woman and child, marked with a cross of ashes, attend Ash Wednesday Mass at the Cathedral of Our Lady of the Angels in Los Angeles Feb. 22. CNS photo/Victor Aleman, Vida Nueva

Six ways to avoid Lent (but it won’t be easy)

  • February 28, 2012

Lent this year has been going on for a while now, but it’s not too late to get around it. For those reluctant to join with the many who are making a Lenten sacrifice and are instead looking for reliable methods to escape Lent, I offer six suggestions. Use at your own pace.

1. Don’t enter a church. Lent is everywhere in there these days, in the words, the music, the smells, the wall hangings. Even if you do happen to wander into a church or two, there are still ways to avoid Lent while inside, including the techniques listed below.

2. Stop praying. This includes not only the deep, rich, gift-kind of prayer, when we profoundly feel God’s presence, but also rote prayer and prayers that seem to come only from the lips. That seemingly superficial kind of prayer — the one that we stay faithful to even when we can’t seem to find or feel God at all, when we feel only pain, or when we’re provided no felt reward and no sense of success — has a hidden but decisive power. So if you are fleeing Lent, you’d better flee all kinds of prayer. (This is especially effective when combined with one or more of the other five.)

3. Think only of yourself. We have multiple methods at our disposal. We can even disguise that this is what we’re doing and imagine we are thinking of others when our attention is wholly absorbed by ourselves.

4. Use all your willpower to follow the Church’s Lenten rules to the letter, relying completely on yourself, as though God doesn’t exist, or you were God.

5. Pretend you don’t have a body. It’s a good trick to know, since some think eschewing the body is the best way to dive into Lent, rather than to get around it. They know that Lent is profoundly mystical, fashioned to bring the heart and soul closer to God, their source and goal. But they forget that it’s also terribly physical; for humans aren’t pure spirit (as the angels are), nor pure animal. So if we’re to come into the life of the Trinity, our bodies must be part of the journey. That’s why so much about Lent is designed to help us encounter the body and to bring body and soul closer to their original unity. Lent helps prepare us for our return to Paradise, or rather our ultimate entry into God’s Kingdom. In its original state of innocence (as John Paul II reminded us in his theology of the body, audience number 28), the body was subordinated to and united with the spirit. In our present state, the body is a “centre of resistance” to the spirit, as we experience daily in a thousand ways. The Lenten invitation to encounter the body is an invitation to receive Christ’s gift of the restoration of all things — including the body-spirit unity. By accepting this invitation, we re-taste the Paradise of Adam and Eve. (Some eastern monks never eat meat, as a way of living Paradise, where no one needs to kill in order to sustain life.) At the same time, we foretaste the Kingdom of God into which Christ invites us. Living these 40 days as though the body weren’t involved is an especially sophisticated method of avoiding Lent.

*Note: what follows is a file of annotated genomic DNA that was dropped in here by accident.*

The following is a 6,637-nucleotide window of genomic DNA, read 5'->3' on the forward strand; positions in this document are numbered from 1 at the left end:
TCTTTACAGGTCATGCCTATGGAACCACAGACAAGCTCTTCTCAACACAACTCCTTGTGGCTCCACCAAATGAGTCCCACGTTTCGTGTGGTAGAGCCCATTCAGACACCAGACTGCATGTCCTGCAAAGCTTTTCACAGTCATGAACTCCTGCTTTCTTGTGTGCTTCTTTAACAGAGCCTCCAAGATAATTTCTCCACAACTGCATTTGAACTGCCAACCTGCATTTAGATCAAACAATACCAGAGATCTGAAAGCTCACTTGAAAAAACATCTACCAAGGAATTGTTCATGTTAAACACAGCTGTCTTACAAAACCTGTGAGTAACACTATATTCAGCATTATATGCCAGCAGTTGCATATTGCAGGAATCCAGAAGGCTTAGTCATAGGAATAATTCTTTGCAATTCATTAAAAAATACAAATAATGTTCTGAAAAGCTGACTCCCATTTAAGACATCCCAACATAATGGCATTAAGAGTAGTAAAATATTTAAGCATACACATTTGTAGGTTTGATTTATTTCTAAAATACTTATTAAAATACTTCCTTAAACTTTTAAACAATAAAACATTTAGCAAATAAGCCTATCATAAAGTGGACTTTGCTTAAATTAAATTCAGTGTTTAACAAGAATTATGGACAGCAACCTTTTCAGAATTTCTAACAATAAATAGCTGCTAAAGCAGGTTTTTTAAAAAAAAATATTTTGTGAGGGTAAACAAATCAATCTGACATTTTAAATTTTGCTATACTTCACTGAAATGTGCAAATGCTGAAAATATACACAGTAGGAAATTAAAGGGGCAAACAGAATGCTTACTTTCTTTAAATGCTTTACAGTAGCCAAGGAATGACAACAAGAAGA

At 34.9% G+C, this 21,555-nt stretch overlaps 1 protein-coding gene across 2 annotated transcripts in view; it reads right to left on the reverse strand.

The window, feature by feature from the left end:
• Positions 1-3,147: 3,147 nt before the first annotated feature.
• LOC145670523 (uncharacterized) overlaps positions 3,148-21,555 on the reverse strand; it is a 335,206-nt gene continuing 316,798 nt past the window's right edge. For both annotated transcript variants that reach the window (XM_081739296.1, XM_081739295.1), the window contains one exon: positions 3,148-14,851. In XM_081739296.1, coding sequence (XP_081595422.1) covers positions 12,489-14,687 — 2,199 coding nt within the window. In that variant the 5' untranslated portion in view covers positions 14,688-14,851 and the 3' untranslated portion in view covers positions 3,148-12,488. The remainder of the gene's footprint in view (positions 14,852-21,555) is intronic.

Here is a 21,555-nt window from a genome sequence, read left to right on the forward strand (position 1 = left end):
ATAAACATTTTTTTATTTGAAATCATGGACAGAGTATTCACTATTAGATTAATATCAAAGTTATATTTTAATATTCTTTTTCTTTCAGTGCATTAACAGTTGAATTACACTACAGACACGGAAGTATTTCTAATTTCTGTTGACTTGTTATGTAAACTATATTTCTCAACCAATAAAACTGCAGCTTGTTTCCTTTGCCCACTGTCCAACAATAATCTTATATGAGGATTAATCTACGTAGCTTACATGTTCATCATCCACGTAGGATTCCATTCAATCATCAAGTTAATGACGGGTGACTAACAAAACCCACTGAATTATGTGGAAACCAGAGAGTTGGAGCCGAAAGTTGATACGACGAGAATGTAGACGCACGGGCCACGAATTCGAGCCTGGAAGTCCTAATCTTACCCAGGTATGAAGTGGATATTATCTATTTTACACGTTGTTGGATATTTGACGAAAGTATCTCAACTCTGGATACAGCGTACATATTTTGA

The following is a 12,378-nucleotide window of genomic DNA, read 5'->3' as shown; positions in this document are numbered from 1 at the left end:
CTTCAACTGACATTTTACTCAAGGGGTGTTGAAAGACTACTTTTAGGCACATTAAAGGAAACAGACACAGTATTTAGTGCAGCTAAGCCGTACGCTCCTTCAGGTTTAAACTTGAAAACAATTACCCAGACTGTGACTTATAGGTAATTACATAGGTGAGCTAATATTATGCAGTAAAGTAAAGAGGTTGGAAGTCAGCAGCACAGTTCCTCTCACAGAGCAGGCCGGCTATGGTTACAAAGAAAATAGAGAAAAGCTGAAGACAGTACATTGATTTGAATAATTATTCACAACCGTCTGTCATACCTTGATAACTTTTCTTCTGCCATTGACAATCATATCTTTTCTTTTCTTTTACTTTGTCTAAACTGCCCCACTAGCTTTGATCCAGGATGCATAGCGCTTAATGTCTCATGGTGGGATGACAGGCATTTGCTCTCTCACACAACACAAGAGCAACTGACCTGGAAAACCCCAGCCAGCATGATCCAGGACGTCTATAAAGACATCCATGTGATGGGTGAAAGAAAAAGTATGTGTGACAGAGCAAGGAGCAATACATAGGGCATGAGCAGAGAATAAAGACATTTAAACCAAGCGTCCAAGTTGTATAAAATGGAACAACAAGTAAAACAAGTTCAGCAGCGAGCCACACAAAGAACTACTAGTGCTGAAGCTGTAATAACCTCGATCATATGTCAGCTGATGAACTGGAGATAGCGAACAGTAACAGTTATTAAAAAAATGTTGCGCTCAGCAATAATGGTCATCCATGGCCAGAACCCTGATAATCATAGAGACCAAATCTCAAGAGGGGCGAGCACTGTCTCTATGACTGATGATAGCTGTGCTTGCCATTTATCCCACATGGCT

6. Hide from yourself all grief, sadness, loneliness, anger, despair, hunger, longing, fear, thirst, emptiness, pettiness, selfishness, lust and yearning you have ever felt; seal them in a locked mental chamber and stay away. (For those who wish to try the advanced version, take care also to hide joy, kindness, delight and sweetness; go around throughout Lent with a sombre, stern face.)

If Lent involves encountering the body, how much more does it mean entering into our own heart? As God spoke to the prophet Hosea: “I will seduce her, and lead her into the wilderness, and there speak to her heart.” By refusing to enter into the wilderness of our hearts, we can postpone, if not completely avoid, the Lenten trek. We may be adept, already, at locking ourselves out of these “dark” places in our hearts — the kind Jesus deliberately entered into when the Spirit led Him into the desert for 40 days (the model of our 40-day Lent), with the devil as tempting company. By inviting us into the Lenten desert wilderness, the Church asks us to enter these inner places, trusting that Christ will meet us there. After all, He descended into Hell and harrowed it; so if He asks us to remain in our darkness rather than running away, it’s because that’s where the Resurrection will happen. If we avoid going there, how will we know the Resurrection?

Avoiding Lent might not be so easy, or so desirable, after all.